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Mr. Gingrich argued less than two years ago that President Obama should have “quietly tried to push” Egyptian President Hosni Mubarak out of office.

But he now questions whether even U.S. indirect intervention in Egypt to back the overthrow of the longtime Egyptian leader and U.S. ally might have been a mistake. “Here’s a simple question: ‘Is Egypt really better off than going back to Mubarak since it’s hard to argue that the Muslim Brotherhood’s dictatorship is better than Mubarak?’” Mr. Gingrich said.

The former speaker added that U.S. military action in Syria would risk a repeat of interventionist foreign policy mistakes.

“I explicitly would not go into Syria,” he said. “I would look at the whole question of how we think of the governments in other countries,” he said.

He said the result may be another military dictatorship in Egypt and that would be better than rule by the democratically elected Muslim Brotherhood.

“It’s hard to argue the chaos in Syria, Iraq, Libya and Lebanon make for a better future,” Mr. Gingrich said.

The fear of many in the United States and Israel is that the Arab Spring is bringing not Western-style democracy but simply replacing secular authoritarians with militantly Islamic religious governments that are hostile to Israel and the U.S., he said.

“I certainly would have allied myself in the 1970s and 1980s with the strategy of intervention and defeating the Soviet Union, but there is definitely a reflection point for conservatives and Republican Party leaders on how we have approached our major national security questions,” Mr. Gingrich said. “I am not alone in asking the question: ‘Are we making progress after the Arab Spring?’”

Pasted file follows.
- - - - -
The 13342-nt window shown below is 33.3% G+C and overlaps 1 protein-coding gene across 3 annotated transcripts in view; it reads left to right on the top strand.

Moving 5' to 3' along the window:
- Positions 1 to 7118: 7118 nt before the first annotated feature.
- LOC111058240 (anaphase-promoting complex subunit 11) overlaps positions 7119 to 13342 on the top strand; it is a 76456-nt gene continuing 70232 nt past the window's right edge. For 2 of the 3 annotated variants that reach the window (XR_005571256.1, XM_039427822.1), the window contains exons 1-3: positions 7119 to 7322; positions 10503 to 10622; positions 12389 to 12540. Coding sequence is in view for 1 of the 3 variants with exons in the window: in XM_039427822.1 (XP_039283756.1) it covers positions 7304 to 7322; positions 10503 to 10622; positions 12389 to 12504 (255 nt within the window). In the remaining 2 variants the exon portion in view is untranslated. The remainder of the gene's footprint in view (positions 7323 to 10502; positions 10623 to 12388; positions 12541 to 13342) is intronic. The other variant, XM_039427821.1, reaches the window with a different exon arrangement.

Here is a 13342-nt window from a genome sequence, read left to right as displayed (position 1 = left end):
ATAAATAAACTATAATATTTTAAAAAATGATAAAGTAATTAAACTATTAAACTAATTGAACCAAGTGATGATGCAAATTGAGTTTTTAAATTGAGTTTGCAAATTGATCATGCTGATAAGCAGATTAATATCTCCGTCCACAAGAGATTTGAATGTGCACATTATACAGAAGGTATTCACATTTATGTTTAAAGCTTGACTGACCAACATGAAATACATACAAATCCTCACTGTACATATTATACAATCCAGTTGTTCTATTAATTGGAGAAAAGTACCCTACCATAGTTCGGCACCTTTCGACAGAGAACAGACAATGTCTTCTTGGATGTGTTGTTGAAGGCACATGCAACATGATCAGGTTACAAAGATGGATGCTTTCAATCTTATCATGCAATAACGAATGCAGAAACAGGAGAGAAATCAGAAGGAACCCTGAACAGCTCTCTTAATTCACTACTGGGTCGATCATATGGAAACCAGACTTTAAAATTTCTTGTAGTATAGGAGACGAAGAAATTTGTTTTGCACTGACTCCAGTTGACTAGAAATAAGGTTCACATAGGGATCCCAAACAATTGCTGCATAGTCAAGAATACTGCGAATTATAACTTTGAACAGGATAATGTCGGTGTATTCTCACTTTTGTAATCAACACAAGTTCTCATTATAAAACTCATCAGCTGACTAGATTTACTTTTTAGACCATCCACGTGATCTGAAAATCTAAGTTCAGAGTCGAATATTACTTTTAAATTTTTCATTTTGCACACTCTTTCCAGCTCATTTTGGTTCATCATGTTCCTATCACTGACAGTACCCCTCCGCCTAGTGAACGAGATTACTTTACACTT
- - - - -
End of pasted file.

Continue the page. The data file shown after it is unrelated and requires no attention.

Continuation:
A top official in the George W. Bush administration, which oversaw the Iraq and Afghanistan campaigns and occupations, offered partial agreement with Mr. Gingrich.

“People want to know if Gingrich has really changed his opinion — his point of view — because if he has it will make an impact,” said former Bush political director Matt Schlapp.

“There are plenty of conservatives and Republicans who think that those decisions to go into Afghanistan and Iraq were overly aggressive,” said Mr. Schlapp. “But I believe the vast majority of Republicans are hoping these life-and-death decisions we made in Afghanistan and Iraq were the right decisions to combat terrorism.”

Mr. Gingrich said the U.S. “should begin to focus narrowly on American interests” rather than on attempting to change systems of governance abroad to our liking.

“I think we really need a discussion on what is an effective policy against radical Islam, since it’s hard to argue that our policies of the last 12 years have effective,” he said.

Mr. Gingrich repeated comments he expressed in an interview on Laura Ingraham’s radio show supporting Mr. Paul in his extended contretemps with New Jersey Gov. Chris Christie, a fellow Republican. Mr. Christie sharply criticized what he called the “esoteric, intellectual debates” he said Mr. Paul and his allies were staging in the face of the need for stronger security polices in the wake of the Sept. 11 attacks.

“I consistently have been on the side of having the courage that Rand Paul and Ted Cruz have, and I think it’s sad to watch the establishment grow hysterical, but, frankly, they’re hysterical because they have no answers,” Mr. Gingrich said on “The Laura Ingraham Show.”

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